Published online by Cambridge University Press: 10 November 1999
It is shown that there is an abstract subgrid model that is in all senses ideal. An LES using the ideal subgrid model will exactly reproduce all single-time, multi-point statistics, and at the same time will have minimum possible error in instantaneous dynamics. The ideal model is written as an average over the real turbulent fields whose large scales match the current LES field. But this conditional average cannot be computed directly. Rather, the ideal model is the target for approximation when developing practical models, though no new practical models are presented here. To construct such models, the conditional average can be formally approximated using stochastic estimation. These optimal formulations are presented, and it is shown that a relatively simple but general class of one-point estimates can be computed from two-point correlation data, and that the estimates retain some of the statistical properties of the ideal model.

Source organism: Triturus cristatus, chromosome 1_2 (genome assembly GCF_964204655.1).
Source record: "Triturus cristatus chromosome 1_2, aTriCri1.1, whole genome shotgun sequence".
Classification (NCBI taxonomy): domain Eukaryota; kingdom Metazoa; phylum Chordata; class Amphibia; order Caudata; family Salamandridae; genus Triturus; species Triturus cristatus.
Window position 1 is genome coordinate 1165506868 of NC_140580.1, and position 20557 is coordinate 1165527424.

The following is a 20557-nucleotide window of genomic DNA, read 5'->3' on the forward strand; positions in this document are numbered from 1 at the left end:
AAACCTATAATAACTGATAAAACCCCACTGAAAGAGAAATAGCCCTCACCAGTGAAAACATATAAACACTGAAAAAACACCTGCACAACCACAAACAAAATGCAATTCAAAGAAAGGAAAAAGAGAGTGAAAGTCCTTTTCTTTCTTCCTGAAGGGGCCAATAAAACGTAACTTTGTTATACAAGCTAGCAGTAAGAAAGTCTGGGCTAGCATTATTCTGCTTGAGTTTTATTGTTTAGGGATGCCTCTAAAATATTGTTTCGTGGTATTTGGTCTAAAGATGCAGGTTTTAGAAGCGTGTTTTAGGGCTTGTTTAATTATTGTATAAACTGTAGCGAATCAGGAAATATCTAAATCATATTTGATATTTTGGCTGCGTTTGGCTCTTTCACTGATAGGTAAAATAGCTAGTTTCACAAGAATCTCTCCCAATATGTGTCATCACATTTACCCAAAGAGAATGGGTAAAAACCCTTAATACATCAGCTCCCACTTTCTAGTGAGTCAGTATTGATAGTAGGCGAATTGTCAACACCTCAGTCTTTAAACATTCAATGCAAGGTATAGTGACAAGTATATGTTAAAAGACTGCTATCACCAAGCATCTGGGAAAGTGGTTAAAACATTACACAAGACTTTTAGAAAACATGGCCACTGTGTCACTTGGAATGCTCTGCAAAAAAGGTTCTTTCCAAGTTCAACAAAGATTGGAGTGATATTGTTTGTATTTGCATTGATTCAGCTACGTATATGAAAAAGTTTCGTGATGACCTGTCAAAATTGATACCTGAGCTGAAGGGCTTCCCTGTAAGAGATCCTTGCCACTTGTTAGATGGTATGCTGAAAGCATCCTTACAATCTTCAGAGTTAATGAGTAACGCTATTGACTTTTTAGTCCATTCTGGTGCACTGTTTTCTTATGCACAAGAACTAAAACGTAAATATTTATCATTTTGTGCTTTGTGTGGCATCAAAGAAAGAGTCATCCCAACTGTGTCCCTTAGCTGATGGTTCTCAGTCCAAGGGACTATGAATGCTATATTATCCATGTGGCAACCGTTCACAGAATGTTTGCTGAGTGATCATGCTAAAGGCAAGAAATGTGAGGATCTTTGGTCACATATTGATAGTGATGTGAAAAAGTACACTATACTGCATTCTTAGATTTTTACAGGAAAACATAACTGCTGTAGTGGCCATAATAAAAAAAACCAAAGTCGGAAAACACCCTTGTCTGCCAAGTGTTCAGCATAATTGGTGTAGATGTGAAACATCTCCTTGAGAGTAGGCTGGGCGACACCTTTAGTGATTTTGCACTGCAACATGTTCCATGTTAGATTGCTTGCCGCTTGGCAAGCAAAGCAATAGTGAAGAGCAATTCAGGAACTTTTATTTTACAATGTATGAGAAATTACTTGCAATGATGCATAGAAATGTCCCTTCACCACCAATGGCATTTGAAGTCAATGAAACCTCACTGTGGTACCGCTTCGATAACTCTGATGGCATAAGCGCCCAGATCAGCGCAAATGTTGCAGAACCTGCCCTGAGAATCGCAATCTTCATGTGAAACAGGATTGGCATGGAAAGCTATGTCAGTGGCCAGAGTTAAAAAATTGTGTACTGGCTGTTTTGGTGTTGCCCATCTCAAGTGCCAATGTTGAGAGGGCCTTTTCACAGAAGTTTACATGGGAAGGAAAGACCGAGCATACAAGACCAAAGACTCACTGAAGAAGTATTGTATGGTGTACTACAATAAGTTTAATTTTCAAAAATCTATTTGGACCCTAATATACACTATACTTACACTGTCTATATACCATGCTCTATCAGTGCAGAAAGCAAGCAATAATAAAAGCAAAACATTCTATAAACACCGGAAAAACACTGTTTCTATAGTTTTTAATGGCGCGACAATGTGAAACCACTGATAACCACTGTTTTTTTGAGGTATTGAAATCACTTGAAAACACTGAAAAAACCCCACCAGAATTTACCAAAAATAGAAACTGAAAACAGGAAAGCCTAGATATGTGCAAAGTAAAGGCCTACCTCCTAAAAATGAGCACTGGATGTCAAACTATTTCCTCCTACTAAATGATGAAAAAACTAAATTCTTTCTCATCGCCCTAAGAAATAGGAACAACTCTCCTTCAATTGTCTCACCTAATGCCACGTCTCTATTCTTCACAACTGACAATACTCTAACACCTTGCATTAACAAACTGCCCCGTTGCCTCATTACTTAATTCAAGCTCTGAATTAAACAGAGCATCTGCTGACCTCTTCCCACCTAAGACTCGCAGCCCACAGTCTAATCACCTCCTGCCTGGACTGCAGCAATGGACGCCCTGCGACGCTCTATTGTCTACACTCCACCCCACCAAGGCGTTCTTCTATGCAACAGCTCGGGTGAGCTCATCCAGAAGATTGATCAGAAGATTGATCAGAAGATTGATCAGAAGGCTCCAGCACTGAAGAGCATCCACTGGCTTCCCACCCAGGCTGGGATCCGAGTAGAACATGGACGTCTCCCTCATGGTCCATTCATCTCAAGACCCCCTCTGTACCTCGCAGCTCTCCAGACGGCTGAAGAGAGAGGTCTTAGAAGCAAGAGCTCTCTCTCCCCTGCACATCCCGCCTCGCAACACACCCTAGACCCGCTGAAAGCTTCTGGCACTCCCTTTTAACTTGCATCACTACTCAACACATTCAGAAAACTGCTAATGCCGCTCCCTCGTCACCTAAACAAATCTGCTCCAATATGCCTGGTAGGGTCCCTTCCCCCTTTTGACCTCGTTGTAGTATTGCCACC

To investigate the nature of these models, optimal formulations were applied to forced isotropic turbulence. A variety of optimal models of increasing complexity were computed. In all cases, it was found that the errors between the real and estimated subgrid force were nearly as large as the subgrid force itself. It is suggested that this may also be characteristic of the ideal model in isotropic turbulence. If this is the case, then it explains why subgrid models produce reasonable results in actual LES while performing poorly in a priori tests. Despite the large errors in the optimal models, one feature of the subgrid interaction that is exactly represented is the energy transfer to the subgrid scales by each wavenumber.